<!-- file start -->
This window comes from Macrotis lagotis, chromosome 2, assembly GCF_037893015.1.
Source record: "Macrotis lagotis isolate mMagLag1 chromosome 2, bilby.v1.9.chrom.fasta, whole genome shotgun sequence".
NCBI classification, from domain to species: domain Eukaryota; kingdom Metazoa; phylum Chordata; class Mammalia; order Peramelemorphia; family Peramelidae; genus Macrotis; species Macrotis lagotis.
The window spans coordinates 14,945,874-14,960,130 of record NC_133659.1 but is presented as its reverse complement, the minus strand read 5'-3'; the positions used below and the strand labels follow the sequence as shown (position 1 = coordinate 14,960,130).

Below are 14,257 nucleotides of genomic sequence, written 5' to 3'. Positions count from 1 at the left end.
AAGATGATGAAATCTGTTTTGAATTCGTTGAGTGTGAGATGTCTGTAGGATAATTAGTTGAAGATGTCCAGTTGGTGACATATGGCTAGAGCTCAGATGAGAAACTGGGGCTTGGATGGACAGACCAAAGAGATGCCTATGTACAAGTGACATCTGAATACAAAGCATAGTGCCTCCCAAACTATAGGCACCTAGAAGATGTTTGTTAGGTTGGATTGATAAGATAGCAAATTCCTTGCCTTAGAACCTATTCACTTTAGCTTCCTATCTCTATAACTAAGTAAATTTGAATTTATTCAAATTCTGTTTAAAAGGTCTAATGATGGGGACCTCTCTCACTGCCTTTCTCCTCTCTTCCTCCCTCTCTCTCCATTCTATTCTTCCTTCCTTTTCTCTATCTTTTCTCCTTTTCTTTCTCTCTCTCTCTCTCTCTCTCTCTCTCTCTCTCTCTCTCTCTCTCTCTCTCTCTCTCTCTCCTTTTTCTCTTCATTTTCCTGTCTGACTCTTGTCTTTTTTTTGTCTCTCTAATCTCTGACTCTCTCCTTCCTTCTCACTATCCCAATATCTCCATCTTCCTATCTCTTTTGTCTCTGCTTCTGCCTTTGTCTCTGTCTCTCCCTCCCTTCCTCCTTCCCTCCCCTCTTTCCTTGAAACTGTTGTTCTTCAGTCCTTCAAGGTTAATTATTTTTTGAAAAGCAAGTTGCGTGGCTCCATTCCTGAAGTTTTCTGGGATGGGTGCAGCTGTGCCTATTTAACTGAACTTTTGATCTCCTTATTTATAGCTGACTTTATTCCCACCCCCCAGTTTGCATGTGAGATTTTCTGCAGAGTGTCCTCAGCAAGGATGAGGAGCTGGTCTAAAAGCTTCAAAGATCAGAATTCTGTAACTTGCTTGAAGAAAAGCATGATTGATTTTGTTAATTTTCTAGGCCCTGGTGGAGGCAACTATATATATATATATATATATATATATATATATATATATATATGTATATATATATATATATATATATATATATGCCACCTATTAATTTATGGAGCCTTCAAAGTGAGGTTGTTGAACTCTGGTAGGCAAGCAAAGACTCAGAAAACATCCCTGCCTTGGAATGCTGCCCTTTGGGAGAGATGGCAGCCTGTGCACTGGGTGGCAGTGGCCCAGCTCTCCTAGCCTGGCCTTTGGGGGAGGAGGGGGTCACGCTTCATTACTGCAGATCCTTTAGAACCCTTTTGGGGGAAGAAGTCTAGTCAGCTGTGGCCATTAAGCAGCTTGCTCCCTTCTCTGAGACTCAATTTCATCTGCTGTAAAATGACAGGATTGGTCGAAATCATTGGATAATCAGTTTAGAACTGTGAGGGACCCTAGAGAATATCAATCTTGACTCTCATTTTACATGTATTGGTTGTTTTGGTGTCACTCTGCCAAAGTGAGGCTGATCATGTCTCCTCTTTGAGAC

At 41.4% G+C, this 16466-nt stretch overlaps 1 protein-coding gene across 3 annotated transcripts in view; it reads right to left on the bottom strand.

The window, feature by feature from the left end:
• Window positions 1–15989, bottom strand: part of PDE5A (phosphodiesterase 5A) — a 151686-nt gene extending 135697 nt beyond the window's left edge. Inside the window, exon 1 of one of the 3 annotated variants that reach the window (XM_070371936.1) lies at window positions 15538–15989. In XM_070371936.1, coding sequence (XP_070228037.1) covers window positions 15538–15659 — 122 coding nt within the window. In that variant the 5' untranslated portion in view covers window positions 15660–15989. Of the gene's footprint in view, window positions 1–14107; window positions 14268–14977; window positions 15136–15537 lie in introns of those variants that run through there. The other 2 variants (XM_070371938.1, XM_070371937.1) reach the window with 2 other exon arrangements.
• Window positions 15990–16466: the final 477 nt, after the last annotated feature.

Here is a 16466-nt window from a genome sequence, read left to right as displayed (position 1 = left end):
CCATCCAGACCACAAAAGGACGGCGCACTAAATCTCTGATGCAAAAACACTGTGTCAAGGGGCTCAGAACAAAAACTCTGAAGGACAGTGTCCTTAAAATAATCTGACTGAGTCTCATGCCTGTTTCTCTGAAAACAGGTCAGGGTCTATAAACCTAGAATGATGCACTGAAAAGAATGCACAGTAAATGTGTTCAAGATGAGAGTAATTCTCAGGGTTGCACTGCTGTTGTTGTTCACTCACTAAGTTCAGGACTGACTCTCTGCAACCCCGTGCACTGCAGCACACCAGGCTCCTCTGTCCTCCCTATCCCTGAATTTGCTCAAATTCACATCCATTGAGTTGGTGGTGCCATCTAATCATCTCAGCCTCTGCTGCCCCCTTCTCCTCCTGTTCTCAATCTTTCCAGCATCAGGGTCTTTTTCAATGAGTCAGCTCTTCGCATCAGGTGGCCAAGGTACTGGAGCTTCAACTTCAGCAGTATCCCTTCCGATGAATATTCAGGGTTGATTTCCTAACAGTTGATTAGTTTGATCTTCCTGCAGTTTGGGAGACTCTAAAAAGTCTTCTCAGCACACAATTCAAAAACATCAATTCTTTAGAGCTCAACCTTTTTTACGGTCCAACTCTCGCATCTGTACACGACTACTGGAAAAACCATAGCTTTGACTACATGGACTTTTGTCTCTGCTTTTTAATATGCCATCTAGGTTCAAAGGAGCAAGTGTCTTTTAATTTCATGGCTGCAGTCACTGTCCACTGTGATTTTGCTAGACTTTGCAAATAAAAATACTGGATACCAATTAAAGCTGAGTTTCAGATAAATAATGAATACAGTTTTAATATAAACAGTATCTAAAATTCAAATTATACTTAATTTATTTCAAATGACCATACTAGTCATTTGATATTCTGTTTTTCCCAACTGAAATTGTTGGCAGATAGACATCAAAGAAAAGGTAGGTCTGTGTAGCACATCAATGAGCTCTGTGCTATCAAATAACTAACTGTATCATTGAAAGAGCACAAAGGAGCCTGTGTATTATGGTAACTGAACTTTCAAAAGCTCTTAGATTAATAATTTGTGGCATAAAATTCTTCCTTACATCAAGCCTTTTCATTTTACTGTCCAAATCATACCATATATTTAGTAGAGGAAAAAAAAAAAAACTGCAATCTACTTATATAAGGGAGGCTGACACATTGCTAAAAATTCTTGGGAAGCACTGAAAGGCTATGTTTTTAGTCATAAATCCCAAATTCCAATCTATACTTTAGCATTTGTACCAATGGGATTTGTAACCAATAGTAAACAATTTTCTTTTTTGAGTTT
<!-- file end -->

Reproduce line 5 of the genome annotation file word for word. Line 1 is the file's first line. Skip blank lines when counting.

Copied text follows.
Below are 14,257 nucleotides of genomic sequence, written 5' to 3'. Positions count from 1 at the left end.